'The hourglass is running out for Days of Our Lives – and I'm really going to miss it'


YOU's resident soapie junkie Almari Wessels has been obsessed with Days of our Lives since she was 12 years old. 

Ed's note: Now that the popular show is no longer being broadcast on SABC 3 (read more about that here), Almari needed to vent. So we let her write this column.

"This article is about a soapie, so let’s begin with a cliche: There are two kinds of people in this world – those who know who Stefano diMera is, and those who’ve never heard of the soap baddie.

I’d never in my life heard of Days of Our Lives when as a 12-year-old farm girl I suddenly found myself in a primary school where there were more than eight kids in a class. What a revelation.

Going to school barefoot, assembly with the entire school crammed into the music teacher’s prefab classroom, and hide-and-seek games at break times – all these were suddenly things of the past.

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Now I had to contend with boyfriends, dance parties – and Days of Our Lives. It was in 1992 that a schoolmate introduced me to this TV show that begins with an hourglass turning dramatically as an authoritative voice announces, “Like sands through the hourglass . . . so are the days of our lives.”

And that’s when I began to follow this soapie, about the adventures of the people of Salem. It was only while at university that I learnt from a stage production of Arthur Miller’s The Crucible that Salem was known for witch hunts, long before Marlena Evans, Stefano DiMera and Samantha Brady descended on the historical town with their melodramatic story lines.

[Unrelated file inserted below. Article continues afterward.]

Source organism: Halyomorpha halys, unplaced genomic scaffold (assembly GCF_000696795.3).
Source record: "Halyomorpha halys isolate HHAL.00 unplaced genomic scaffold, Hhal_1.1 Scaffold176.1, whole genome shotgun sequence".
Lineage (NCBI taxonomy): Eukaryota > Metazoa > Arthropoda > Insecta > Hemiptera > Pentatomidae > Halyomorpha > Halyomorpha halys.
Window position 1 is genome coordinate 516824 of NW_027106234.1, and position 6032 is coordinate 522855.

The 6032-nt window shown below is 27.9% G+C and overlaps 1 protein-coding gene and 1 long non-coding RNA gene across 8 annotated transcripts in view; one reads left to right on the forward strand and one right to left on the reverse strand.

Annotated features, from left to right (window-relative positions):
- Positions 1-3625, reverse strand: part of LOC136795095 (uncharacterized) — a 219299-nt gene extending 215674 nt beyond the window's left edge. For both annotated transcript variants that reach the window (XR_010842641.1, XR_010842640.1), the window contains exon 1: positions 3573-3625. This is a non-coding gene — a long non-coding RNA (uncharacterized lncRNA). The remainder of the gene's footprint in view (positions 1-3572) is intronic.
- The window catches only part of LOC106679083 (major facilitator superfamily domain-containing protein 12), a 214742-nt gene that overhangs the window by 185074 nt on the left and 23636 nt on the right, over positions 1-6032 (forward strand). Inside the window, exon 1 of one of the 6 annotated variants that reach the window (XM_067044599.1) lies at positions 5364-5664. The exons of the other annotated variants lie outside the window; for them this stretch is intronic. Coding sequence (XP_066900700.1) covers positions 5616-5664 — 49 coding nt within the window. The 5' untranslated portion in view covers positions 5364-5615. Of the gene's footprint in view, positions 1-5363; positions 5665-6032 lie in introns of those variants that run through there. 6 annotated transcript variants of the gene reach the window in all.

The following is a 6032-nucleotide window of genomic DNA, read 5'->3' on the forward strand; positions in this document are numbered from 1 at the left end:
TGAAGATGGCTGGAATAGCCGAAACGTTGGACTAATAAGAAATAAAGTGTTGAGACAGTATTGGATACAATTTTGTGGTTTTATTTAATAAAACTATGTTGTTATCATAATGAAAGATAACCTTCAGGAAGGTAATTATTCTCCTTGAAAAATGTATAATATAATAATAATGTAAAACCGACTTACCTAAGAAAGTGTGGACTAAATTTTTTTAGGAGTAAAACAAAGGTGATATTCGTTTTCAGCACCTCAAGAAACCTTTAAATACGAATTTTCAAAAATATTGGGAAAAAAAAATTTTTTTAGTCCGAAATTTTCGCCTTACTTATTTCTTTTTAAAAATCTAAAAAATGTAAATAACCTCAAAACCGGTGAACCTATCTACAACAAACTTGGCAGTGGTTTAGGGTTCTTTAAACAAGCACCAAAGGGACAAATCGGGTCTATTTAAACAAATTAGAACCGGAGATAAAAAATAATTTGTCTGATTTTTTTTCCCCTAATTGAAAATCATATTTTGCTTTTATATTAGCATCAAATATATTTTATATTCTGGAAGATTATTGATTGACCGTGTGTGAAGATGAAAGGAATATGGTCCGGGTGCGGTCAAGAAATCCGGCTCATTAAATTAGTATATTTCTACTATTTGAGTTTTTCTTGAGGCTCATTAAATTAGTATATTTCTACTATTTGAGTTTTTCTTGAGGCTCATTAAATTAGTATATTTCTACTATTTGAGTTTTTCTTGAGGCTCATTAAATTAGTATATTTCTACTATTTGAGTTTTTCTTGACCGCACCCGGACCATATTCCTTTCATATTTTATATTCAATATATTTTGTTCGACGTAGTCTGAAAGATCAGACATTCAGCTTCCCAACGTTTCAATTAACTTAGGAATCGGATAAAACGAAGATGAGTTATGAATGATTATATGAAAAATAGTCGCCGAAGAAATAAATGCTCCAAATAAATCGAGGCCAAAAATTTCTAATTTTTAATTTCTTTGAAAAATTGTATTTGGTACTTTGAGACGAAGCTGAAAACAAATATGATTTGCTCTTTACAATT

Soapie haters believe these shows are a blight on television and simply a lot of outrageous rubbish. And you can’t exactly blame them – just think how a demon possessed Marlena the beloved psychiatrist, or how many times Hope Brady has risen from the dead like Lazarus, or how nearly half the characters died a few years ago, only to return when it was revealed they were actually taken prisoner and kept on a remote island.

But, rubbish or not, the critics miss the point. Soapies don’t have to make any sense, they just are what they are. For instance, one day I was relaxing on the couch watching TV at my parents’ home when my mom (definitely not a Days fan) walked in.

“No, it can’t be!” she said, surprised. I could hear her take a deep breath before she pointed at Marlena on the screen. “Is that blonde woman really still in the show?”

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Yes, of course Marlena is still there, as is John Black (the love of her life), and Stefan Dimera and Jennifer Horton and Kate Roberts and . . .

In fact the thing I’m going to miss most when this beloved soap disappears from South African TVs on 20 July is the characters and their fearless immortality.

It doesn’t matter how fast the world changes, or if you feel some days that your life is a roller-coaster ride of crisis after crisis: In Salem things don’t change – super rich townsfolk drink expensive whisky out of crystal glasses at any time of day or night, witches destroy marriages and evil magnates manipulate people’s lives like a puppet master.

And that sums up the power of soapies. Somewhere, in a town far over the ocean, live one-dimensional people who help you to escape your own reality for 40 minutes a day, leaving you grateful that you’re not pregnant with twins with different fathers.

Sadly the hourglass has now run out for this soapie, but should I ever play 30 Seconds again and turn the hourglass to begin my turn, I’ll think of Days’ dramatic opening sequence – and wonder what happened to Salem and its people."

Almari Wessel: hard-hitting journalist by day, soapie junkie by night. Almari Wessel: hard-hitting journalist by day, soapie junkie by night.

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